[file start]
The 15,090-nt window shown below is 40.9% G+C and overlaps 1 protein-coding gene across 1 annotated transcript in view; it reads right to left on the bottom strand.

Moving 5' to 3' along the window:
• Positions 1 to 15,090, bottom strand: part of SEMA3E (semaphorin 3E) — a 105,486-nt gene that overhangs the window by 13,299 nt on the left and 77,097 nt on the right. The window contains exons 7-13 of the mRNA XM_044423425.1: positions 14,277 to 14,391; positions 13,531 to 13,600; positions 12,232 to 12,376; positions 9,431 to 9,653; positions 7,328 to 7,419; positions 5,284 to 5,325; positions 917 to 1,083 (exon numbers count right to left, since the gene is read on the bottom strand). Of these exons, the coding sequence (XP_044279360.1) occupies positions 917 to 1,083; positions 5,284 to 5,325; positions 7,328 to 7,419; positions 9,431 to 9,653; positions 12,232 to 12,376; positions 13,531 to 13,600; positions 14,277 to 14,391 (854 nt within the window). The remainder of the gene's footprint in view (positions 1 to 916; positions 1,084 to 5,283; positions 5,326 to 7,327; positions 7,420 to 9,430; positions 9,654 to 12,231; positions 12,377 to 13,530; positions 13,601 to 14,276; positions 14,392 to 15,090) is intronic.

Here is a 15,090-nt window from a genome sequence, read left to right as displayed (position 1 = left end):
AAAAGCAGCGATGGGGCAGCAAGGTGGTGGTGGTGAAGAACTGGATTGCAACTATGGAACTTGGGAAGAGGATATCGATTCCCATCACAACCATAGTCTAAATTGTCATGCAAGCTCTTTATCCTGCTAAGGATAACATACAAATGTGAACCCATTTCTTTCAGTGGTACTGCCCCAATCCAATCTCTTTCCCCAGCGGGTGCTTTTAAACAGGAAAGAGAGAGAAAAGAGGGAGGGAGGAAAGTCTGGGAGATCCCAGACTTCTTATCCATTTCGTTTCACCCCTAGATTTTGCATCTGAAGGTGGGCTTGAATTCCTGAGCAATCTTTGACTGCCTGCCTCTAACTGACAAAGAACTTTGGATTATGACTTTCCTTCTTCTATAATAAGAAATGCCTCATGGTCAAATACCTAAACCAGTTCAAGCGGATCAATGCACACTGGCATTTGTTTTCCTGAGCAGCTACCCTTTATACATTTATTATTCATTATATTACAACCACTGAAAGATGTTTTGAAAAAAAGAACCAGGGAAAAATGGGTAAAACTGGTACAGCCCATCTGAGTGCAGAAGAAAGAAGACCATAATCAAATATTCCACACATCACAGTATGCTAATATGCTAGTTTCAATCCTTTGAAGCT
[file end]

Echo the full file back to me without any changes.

The 15,090-nt window shown below is 40.9% G+C and overlaps 1 protein-coding gene across 1 annotated transcript in view; it reads right to left on the bottom strand.

Moving 5' to 3' along the window:
• Positions 1 to 15,090, bottom strand: part of SEMA3E (semaphorin 3E) — a 105,486-nt gene that overhangs the window by 13,299 nt on the left and 77,097 nt on the right. The window contains exons 7-13 of the mRNA XM_044423425.1: positions 14,277 to 14,391; positions 13,531 to 13,600; positions 12,232 to 12,376; positions 9,431 to 9,653; positions 7,328 to 7,419; positions 5,284 to 5,325; positions 917 to 1,083 (exon numbers count right to left, since the gene is read on the bottom strand). Of these exons, the coding sequence (XP_044279360.1) occupies positions 917 to 1,083; positions 5,284 to 5,325; positions 7,328 to 7,419; positions 9,431 to 9,653; positions 12,232 to 12,376; positions 13,531 to 13,600; positions 14,277 to 14,391 (854 nt within the window). The remainder of the gene's footprint in view (positions 1 to 916; positions 1,084 to 5,283; positions 5,326 to 7,327; positions 7,420 to 9,430; positions 9,654 to 12,231; positions 12,377 to 13,530; positions 13,601 to 14,276; positions 14,392 to 15,090) is intronic.

Here is a 15,090-nt window from a genome sequence, read left to right as displayed (position 1 = left end):
AAAAGCAGCGATGGGGCAGCAAGGTGGTGGTGGTGAAGAACTGGATTGCAACTATGGAACTTGGGAAGAGGATATCGATTCCCATCACAACCATAGTCTAAATTGTCATGCAAGCTCTTTATCCTGCTAAGGATAACATACAAATGTGAACCCATTTCTTTCAGTGGTACTGCCCCAATCCAATCTCTTTCCCCAGCGGGTGCTTTTAAACAGGAAAGAGAGAGAAAAGAGGGAGGGAGGAAAGTCTGGGAGATCCCAGACTTCTTATCCATTTCGTTTCACCCCTAGATTTTGCATCTGAAGGTGGGCTTGAATTCCTGAGCAATCTTTGACTGCCTGCCTCTAACTGACAAAGAACTTTGGATTATGACTTTCCTTCTTCTATAATAAGAAATGCCTCATGGTCAAATACCTAAACCAGTTCAAGCGGATCAATGCACACTGGCATTTGTTTTCCTGAGCAGCTACCCTTTATACATTTATTATTCATTATATTACAACCACTGAAAGATGTTTTGAAAAAAAGAACCAGGGAAAAATGGGTAAAACTGGTACAGCCCATCTGAGTGCAGAAGAAAGAAGACCATAATCAAATATTCCACACATCACAGTATGCTAATATGCTAGTTTCAATCCTTTGAAGCT